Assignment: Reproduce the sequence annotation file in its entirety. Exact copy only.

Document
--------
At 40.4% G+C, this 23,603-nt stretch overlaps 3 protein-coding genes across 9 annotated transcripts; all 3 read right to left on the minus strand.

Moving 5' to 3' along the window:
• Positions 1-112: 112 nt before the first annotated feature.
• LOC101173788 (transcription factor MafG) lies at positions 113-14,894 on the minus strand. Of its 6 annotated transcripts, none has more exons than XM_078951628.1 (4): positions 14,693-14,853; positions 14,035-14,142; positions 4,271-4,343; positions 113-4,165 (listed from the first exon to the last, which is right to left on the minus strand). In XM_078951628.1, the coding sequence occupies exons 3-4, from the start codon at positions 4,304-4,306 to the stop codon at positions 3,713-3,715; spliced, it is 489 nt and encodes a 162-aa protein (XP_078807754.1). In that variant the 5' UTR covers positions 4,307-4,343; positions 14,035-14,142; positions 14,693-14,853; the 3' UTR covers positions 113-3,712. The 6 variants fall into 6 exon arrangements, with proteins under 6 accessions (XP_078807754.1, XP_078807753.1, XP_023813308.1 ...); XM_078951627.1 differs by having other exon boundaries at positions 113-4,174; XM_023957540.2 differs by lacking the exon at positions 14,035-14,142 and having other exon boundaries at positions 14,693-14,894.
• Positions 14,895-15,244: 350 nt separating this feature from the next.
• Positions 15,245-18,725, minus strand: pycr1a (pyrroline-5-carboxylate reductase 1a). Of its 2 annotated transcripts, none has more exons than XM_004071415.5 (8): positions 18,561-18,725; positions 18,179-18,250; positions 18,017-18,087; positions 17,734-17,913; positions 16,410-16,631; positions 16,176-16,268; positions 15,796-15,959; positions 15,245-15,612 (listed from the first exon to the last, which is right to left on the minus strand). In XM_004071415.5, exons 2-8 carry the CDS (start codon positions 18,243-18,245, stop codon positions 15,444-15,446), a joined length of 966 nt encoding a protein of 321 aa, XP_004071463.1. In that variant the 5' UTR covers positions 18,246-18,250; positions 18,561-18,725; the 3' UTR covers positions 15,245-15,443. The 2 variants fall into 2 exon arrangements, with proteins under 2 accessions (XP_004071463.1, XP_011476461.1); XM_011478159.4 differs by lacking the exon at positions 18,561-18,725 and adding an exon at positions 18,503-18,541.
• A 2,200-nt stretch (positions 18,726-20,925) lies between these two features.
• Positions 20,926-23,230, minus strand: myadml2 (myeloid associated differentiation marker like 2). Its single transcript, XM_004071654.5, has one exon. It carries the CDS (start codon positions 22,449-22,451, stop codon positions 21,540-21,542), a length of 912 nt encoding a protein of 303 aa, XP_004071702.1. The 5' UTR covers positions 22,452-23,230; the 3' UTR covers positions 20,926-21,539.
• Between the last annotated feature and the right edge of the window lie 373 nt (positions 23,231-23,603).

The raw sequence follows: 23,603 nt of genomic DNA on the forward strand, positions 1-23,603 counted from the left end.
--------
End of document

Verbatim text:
At 40.4% G+C, this 23,603-nt stretch overlaps 3 protein-coding genes across 9 annotated transcripts; all 3 read right to left on the minus strand.

Moving 5' to 3' along the window:
• Positions 1-112: 112 nt before the first annotated feature.
• LOC101173788 (transcription factor MafG) lies at positions 113-14,894 on the minus strand. Of its 6 annotated transcripts, none has more exons than XM_078951628.1 (4): positions 14,693-14,853; positions 14,035-14,142; positions 4,271-4,343; positions 113-4,165 (listed from the first exon to the last, which is right to left on the minus strand). In XM_078951628.1, the coding sequence occupies exons 3-4, from the start codon at positions 4,304-4,306 to the stop codon at positions 3,713-3,715; spliced, it is 489 nt and encodes a 162-aa protein (XP_078807754.1). In that variant the 5' UTR covers positions 4,307-4,343; positions 14,035-14,142; positions 14,693-14,853; the 3' UTR covers positions 113-3,712. The 6 variants fall into 6 exon arrangements, with proteins under 6 accessions (XP_078807754.1, XP_078807753.1, XP_023813308.1 ...); XM_078951627.1 differs by having other exon boundaries at positions 113-4,174; XM_023957540.2 differs by lacking the exon at positions 14,035-14,142 and having other exon boundaries at positions 14,693-14,894.
• Positions 14,895-15,244: 350 nt separating this feature from the next.
• Positions 15,245-18,725, minus strand: pycr1a (pyrroline-5-carboxylate reductase 1a). Of its 2 annotated transcripts, none has more exons than XM_004071415.5 (8): positions 18,561-18,725; positions 18,179-18,250; positions 18,017-18,087; positions 17,734-17,913; positions 16,410-16,631; positions 16,176-16,268; positions 15,796-15,959; positions 15,245-15,612 (listed from the first exon to the last, which is right to left on the minus strand). In XM_004071415.5, exons 2-8 carry the CDS (start codon positions 18,243-18,245, stop codon positions 15,444-15,446), a joined length of 966 nt encoding a protein of 321 aa, XP_004071463.1. In that variant the 5' UTR covers positions 18,246-18,250; positions 18,561-18,725; the 3' UTR covers positions 15,245-15,443. The 2 variants fall into 2 exon arrangements, with proteins under 2 accessions (XP_004071463.1, XP_011476461.1); XM_011478159.4 differs by lacking the exon at positions 18,561-18,725 and adding an exon at positions 18,503-18,541.
• A 2,200-nt stretch (positions 18,726-20,925) lies between these two features.
• Positions 20,926-23,230, minus strand: myadml2 (myeloid associated differentiation marker like 2). Its single transcript, XM_004071654.5, has one exon. It carries the CDS (start codon positions 22,449-22,451, stop codon positions 21,540-21,542), a length of 912 nt encoding a protein of 303 aa, XP_004071702.1. The 5' UTR covers positions 22,452-23,230; the 3' UTR covers positions 20,926-21,539.
• Between the last annotated feature and the right edge of the window lie 373 nt (positions 23,231-23,603).

The raw sequence follows: 23,603 nt of genomic DNA on the forward strand, positions 1-23,603 counted from the left end.